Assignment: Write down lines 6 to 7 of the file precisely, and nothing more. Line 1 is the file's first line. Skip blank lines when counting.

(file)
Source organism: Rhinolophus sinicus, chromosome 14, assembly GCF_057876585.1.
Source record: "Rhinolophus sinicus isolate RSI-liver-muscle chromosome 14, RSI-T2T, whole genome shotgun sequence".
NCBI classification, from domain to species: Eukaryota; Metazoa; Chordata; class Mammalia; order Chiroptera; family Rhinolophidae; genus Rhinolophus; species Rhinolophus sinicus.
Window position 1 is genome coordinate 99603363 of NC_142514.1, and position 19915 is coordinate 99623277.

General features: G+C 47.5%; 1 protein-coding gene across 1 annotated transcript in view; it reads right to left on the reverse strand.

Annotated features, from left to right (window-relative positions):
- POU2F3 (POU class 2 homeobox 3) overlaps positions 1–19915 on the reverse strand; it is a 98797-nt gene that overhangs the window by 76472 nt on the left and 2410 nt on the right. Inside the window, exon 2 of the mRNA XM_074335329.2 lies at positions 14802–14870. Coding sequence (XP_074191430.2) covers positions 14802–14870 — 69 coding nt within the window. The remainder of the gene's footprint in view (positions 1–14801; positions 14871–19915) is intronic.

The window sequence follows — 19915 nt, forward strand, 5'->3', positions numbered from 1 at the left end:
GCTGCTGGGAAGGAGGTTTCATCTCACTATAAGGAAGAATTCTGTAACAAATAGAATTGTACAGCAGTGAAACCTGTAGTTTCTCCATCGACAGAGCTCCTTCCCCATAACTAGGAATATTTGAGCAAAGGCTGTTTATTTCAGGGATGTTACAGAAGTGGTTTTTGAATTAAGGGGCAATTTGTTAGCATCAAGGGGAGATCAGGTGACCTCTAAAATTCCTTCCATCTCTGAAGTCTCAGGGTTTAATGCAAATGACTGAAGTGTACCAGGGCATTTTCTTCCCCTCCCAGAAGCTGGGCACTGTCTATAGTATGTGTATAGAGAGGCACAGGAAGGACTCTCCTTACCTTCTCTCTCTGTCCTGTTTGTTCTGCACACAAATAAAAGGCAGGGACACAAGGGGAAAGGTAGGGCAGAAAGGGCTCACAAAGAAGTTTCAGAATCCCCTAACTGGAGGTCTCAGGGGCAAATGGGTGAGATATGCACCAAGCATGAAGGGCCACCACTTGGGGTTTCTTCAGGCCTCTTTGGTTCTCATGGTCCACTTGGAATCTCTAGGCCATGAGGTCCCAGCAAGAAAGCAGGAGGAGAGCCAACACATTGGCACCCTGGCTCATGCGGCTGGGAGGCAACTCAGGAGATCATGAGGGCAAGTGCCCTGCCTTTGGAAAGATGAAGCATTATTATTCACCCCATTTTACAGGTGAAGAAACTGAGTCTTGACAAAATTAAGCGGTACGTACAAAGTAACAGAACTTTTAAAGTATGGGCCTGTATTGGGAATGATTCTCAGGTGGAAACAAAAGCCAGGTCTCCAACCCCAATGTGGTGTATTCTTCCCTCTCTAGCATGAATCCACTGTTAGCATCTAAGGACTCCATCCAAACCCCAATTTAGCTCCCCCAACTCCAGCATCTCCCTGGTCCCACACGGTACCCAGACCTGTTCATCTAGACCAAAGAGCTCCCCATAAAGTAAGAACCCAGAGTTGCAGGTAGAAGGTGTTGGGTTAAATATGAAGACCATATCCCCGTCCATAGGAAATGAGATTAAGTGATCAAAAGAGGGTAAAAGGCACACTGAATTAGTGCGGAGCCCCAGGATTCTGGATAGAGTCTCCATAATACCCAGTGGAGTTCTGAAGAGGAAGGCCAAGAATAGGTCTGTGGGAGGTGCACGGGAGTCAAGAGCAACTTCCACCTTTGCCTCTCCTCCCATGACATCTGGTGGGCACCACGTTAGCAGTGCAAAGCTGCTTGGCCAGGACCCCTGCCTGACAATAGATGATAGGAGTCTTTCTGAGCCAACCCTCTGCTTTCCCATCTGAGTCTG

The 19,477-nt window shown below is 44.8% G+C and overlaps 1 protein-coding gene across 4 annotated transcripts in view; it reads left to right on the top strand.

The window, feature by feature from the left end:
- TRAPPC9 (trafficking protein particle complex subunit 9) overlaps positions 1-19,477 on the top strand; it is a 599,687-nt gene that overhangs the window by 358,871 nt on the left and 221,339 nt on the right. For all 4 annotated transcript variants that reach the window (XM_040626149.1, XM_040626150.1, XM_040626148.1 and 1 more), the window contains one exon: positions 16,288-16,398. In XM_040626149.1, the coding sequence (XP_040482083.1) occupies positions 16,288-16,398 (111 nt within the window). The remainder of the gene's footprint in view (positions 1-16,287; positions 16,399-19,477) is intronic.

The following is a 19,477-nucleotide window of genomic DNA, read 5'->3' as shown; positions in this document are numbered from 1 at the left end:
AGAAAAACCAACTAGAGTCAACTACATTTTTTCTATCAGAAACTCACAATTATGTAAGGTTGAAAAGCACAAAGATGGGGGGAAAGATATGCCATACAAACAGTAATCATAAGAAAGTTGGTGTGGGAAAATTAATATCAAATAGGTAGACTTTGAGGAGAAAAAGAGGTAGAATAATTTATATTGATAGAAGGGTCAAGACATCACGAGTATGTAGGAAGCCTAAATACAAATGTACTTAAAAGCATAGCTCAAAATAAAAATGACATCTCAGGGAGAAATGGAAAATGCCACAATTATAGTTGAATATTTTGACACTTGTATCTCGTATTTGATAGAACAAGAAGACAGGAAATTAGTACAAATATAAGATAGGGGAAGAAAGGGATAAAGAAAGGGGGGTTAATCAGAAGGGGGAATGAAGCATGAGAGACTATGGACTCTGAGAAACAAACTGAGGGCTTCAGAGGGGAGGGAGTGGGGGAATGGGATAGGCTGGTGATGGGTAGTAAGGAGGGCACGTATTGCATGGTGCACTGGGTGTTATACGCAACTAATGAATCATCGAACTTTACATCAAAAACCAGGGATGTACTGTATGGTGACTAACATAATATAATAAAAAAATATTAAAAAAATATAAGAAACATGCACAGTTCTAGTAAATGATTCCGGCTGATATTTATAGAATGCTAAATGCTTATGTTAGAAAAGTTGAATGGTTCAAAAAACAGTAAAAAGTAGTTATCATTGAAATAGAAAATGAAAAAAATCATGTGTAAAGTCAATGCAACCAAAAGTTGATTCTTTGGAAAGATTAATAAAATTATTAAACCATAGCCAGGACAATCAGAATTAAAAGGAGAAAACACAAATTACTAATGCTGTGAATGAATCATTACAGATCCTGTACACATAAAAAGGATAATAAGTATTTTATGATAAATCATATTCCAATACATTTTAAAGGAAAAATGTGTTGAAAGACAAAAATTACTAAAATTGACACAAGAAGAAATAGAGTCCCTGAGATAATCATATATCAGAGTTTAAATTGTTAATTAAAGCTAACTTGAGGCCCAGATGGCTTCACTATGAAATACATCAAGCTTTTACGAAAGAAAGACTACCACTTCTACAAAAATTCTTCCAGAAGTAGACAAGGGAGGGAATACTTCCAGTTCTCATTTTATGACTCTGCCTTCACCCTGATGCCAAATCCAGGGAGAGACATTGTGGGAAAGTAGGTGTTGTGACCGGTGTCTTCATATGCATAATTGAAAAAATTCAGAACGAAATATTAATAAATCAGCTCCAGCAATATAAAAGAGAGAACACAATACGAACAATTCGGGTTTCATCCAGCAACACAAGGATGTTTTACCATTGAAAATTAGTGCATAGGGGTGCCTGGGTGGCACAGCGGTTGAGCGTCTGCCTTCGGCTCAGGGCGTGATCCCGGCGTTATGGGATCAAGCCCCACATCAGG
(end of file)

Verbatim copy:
Annotated features, from left to right (window-relative positions):
- POU2F3 (POU class 2 homeobox 3) overlaps positions 1–19915 on the reverse strand; it is a 98797-nt gene that overhangs the window by 76472 nt on the left and 2410 nt on the right. Inside the window, exon 2 of the mRNA XM_074335329.2 lies at positions 14802–14870. Coding sequence (XP_074191430.2) covers positions 14802–14870 — 69 coding nt within the window. The remainder of the gene's footprint in view (positions 1–14801; positions 14871–19915) is intronic.